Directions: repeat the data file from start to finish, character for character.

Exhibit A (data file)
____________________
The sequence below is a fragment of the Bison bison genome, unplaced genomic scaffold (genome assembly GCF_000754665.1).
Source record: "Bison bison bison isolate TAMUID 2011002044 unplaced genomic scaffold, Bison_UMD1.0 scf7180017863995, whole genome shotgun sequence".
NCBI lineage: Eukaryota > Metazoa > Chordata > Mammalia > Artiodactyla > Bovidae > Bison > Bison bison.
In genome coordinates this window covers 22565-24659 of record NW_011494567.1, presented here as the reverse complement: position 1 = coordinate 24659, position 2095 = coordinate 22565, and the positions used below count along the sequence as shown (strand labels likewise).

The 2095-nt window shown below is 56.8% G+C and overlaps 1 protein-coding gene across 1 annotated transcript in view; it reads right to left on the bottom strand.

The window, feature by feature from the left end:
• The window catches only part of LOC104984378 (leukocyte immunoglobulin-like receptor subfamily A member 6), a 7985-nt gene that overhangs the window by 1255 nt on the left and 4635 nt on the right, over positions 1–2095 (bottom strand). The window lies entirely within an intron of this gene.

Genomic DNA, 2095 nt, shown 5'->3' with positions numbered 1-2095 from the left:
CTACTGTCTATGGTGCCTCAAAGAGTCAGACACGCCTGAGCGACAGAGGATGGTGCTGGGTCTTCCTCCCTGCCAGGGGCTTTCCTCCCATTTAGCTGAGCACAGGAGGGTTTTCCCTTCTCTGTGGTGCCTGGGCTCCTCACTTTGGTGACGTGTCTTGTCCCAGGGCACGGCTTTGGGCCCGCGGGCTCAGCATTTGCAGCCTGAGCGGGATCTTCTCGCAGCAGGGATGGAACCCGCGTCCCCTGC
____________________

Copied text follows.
The sequence below is a fragment of the Bison bison genome, unplaced genomic scaffold (genome assembly GCF_000754665.1).
Source record: "Bison bison bison isolate TAMUID 2011002044 unplaced genomic scaffold, Bison_UMD1.0 scf7180017863995, whole genome shotgun sequence".
NCBI lineage: Eukaryota > Metazoa > Chordata > Mammalia > Artiodactyla > Bovidae > Bison > Bison bison.
In genome coordinates this window covers 22565-24659 of record NW_011494567.1, presented here as the reverse complement: position 1 = coordinate 24659, position 2095 = coordinate 22565, and the positions used below count along the sequence as shown (strand labels likewise).

The 2095-nt window shown below is 56.8% G+C and overlaps 1 protein-coding gene across 1 annotated transcript in view; it reads right to left on the bottom strand.

The window, feature by feature from the left end:
• The window catches only part of LOC104984378 (leukocyte immunoglobulin-like receptor subfamily A member 6), a 7985-nt gene that overhangs the window by 1255 nt on the left and 4635 nt on the right, over positions 1–2095 (bottom strand). The window lies entirely within an intron of this gene.

Genomic DNA, 2095 nt, shown 5'->3' with positions numbered 1-2095 from the left:
CTACTGTCTATGGTGCCTCAAAGAGTCAGACACGCCTGAGCGACAGAGGATGGTGCTGGGTCTTCCTCCCTGCCAGGGGCTTTCCTCCCATTTAGCTGAGCACAGGAGGGTTTTCCCTTCTCTGTGGTGCCTGGGCTCCTCACTTTGGTGACGTGTCTTGTCCCAGGGCACGGCTTTGGGCCCGCGGGCTCAGCATTTGCAGCCTGAGCGGGATCTTCTCGCAGCAGGGATGGAACCCGCGTCCCCTGC